There are plenty of annual cultural and religious festivals in Iran that offer a window into the everyday lives of the people. And participating in any one of them is sure to give you a different perspective of the country. Soak up some culture with these eight festivals worth traveling to Iran for.
Nowruz is the Persian New Year celebrated on the vernal equinox. It’s a time when the streets buzz with excitement as people are out and about doing their holiday shopping, selecting ceramic dishes for the Haft Seen display and choosing the perfect goldfish. Haji Firouz, the jovial character who sings and plays his tambourine in the streets, announces the arrival of the new year and spreads cheer. During the first week when Tehranis flock to the north, take advantage of the capital city’s clear air and empty streets—it’s a rare luxury.
On the eve of the last Wednesday before Nowruz, Iranians across the country celebrate the Zoroastrian-rooted Chaharshanbe Suri, or Red Wednesday. On this beloved annual celebration, the night sky glows with fireworks, and bonfires set the streets ablaze as crowds jump over them singing “your red color for me, my yellow color for you.” These verses imply that you give the fire your yellow pallor and take its warm energy. After participating in this one, you just might decide to adopt it.
Iranians celebrate the 13th and final day of Nowruz with a bang on sizdeh bedar. Parks become flooded with families playing games, grilling kebabs, and, of course, drinking bottomless glasses of tea. In order to avoid bad luck, stay outdoors all day long and join the festivities! If you’re alone, strike up a conversation with a family—they’ll be more than happy to take you in and feed you.
This festival is a delight to both the nose and the eyes. Kashan is best known for its historic houses, but it’s in this desert city that the fragrant pink Mohammadi rose blooms in abundance, spreading to the region of Ghamsar. Visit between May and June when you can peek in on distilleries extracting the water from these delicate flowers, and take a few bottles with you to use in the kitchen or to add a unique Persian touch to your skincare regimen.
Tasua, the ninth day of the Islamic month of Muharram, marks the eve of the anniversary of the 7th-century martyrdom of Imam Hussein, the third Shia Imam. Processions march down the streets or gather in mosques across the country as the faithful beat their chest en masse in hypnotic harmony. Meanwhile, nazri, votive food offerings, are distributed among the people. Best witnessed in Zanjan or Yazd, this religious ceremony will provide extraordinary insight into Shia Islam in Iran.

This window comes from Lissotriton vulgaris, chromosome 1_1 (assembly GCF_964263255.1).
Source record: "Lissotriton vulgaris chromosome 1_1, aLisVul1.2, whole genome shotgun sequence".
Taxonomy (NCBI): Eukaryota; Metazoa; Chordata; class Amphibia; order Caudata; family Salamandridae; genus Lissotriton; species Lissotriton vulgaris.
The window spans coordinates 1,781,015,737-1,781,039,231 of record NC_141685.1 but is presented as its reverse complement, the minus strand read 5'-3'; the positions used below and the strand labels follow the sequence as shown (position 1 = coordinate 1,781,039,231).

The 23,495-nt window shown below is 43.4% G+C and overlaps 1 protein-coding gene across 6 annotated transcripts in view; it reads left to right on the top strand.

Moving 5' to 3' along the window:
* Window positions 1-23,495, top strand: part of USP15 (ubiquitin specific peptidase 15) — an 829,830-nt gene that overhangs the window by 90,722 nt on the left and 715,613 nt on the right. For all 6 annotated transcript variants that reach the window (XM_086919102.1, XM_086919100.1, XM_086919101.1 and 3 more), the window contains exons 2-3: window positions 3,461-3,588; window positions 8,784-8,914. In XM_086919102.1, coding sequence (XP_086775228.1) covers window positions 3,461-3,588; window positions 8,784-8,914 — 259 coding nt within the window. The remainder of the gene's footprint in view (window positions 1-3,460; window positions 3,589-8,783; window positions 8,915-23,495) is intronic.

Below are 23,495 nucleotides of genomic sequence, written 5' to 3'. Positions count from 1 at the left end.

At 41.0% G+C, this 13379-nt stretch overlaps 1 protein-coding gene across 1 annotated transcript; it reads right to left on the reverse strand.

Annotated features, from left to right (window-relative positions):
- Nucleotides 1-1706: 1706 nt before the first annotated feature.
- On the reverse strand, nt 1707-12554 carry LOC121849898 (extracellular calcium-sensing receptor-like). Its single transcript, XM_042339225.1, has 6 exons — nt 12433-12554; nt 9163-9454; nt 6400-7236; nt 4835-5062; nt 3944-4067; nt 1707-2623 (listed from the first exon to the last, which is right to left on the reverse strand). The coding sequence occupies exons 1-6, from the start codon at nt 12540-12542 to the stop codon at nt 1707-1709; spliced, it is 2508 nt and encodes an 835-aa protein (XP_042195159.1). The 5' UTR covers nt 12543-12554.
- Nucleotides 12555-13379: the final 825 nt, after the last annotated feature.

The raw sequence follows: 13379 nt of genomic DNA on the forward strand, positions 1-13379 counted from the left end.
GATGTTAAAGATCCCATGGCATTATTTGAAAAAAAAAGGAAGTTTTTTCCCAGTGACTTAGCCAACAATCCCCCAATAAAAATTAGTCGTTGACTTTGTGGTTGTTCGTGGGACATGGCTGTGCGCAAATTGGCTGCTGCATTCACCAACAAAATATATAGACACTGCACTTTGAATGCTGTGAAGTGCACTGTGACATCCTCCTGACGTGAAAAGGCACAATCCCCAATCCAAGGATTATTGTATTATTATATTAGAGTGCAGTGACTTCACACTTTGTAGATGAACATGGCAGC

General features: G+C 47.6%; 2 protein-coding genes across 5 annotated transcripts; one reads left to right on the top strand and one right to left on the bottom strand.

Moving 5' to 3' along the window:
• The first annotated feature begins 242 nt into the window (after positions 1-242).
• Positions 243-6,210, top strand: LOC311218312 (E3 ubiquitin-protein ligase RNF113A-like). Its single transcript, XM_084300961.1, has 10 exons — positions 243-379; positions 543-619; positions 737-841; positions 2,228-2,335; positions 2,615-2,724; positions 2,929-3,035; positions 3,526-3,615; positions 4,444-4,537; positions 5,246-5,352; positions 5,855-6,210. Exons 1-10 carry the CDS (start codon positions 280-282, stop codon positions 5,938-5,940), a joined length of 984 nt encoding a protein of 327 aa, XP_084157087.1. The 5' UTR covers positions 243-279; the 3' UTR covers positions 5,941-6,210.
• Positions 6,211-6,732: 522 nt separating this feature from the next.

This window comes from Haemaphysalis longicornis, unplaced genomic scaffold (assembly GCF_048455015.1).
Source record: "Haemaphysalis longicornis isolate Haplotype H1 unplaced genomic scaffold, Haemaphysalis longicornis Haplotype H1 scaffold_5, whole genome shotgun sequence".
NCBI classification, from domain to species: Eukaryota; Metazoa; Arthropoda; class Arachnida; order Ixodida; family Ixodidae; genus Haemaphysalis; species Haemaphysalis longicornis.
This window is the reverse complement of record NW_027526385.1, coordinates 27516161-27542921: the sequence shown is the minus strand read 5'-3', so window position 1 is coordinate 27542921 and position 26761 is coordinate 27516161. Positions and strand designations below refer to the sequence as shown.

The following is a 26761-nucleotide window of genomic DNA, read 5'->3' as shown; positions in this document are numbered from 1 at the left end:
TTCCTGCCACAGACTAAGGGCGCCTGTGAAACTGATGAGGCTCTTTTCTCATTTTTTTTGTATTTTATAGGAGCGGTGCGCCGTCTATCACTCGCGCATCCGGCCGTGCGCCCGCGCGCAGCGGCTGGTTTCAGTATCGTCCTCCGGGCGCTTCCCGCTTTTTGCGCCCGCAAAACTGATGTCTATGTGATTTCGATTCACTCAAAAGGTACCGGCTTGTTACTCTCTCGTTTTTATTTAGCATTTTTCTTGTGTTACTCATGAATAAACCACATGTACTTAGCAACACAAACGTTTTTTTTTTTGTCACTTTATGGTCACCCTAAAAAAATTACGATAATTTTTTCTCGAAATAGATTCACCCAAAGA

Ashura is the 10th day of Muharram, coinciding with the martyrdom of Imam Hussein. The somber performance art known as ta’zieh (inscribed as a UNESCO Intangible Cultural Heritage) reenacts this martyrdom in the Battle of Karbala and is ubiquitous across cities. In the city of Khorramabad, locals engage in the symbolic ritual of kharrah mali, or mud rubbing. Another exceptional opportunity to learn about Shia Islam in Iran, Ashura, much like Tasua, requires an open mind and visitors’ utmost respect.
The world’s most expensive spice, saffron, is used generously in Persian cooking. So why not visit Iran in the fall when you can partake in the picking of these elegant violet blossoms? The South Khorasan province is most widely known for its saffron fields, though the town of Natanz is also notable. After picking the flower (which will be replaced by a new one the next day!), then gently plucking the red stigmas and letting them dry, you’ll discover just how labor-intensive obtaining this spice is and lament discarding the subtle honey-scented petals.
Yalda, the longest night of the year (or winter solstice), is celebrated as a triumph of light over darkness and of good over evil. You’ll get a hearty dose of Persian culture as you swap sweet slumber for reading about Persian heroes in the epic poem Shahnameh and getting divine guidance from lyric poet Hafez. All this as you munch on mixed nuts and red fruits such as pomegranates and watermelon, symbolic of the red of dawn and dominance of light henceforth.